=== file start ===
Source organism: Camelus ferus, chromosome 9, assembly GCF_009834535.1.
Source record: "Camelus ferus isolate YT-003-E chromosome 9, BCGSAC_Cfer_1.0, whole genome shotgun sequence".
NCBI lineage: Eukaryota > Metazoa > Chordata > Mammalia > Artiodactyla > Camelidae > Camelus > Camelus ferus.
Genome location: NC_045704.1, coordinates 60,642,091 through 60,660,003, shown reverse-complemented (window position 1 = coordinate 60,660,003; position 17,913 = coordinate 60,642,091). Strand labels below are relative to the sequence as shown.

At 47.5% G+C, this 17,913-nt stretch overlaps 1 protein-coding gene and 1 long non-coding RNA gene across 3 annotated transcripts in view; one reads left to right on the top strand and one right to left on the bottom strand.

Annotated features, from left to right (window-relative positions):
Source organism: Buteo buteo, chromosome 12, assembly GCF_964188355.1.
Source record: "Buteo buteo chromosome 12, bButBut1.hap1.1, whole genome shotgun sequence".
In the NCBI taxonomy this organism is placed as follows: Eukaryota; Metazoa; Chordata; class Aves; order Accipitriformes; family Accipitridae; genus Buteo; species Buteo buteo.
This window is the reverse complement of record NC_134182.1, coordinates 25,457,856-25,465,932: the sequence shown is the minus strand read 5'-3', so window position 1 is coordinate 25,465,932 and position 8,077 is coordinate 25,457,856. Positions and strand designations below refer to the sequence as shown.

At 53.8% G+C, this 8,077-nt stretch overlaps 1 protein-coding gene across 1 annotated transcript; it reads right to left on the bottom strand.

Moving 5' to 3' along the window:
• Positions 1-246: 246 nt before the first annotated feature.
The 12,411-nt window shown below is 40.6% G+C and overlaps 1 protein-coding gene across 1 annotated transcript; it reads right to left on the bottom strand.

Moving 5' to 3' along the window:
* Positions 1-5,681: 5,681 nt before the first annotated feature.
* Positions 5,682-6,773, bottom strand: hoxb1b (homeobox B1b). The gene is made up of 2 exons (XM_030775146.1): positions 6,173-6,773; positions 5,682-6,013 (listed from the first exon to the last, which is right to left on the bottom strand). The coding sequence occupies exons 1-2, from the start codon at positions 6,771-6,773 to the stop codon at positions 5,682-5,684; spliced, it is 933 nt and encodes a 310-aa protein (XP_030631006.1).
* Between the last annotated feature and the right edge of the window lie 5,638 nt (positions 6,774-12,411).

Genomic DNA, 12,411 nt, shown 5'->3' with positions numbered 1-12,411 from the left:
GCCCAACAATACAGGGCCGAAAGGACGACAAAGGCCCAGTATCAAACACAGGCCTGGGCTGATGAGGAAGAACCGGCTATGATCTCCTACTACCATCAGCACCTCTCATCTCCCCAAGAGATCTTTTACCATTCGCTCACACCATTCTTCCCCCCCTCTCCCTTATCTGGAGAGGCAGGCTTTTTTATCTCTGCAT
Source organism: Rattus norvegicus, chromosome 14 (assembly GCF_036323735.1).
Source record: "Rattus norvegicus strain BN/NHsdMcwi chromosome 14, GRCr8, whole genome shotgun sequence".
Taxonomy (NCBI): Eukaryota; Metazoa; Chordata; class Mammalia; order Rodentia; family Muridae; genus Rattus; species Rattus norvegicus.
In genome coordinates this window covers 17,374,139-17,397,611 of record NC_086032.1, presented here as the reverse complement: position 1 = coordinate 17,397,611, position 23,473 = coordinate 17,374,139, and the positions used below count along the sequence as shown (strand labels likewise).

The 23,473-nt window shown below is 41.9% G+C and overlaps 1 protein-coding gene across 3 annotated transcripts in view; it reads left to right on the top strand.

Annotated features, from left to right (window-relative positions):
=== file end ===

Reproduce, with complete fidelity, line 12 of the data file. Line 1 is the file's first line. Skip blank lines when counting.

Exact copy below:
Moving 5' to 3' along the window: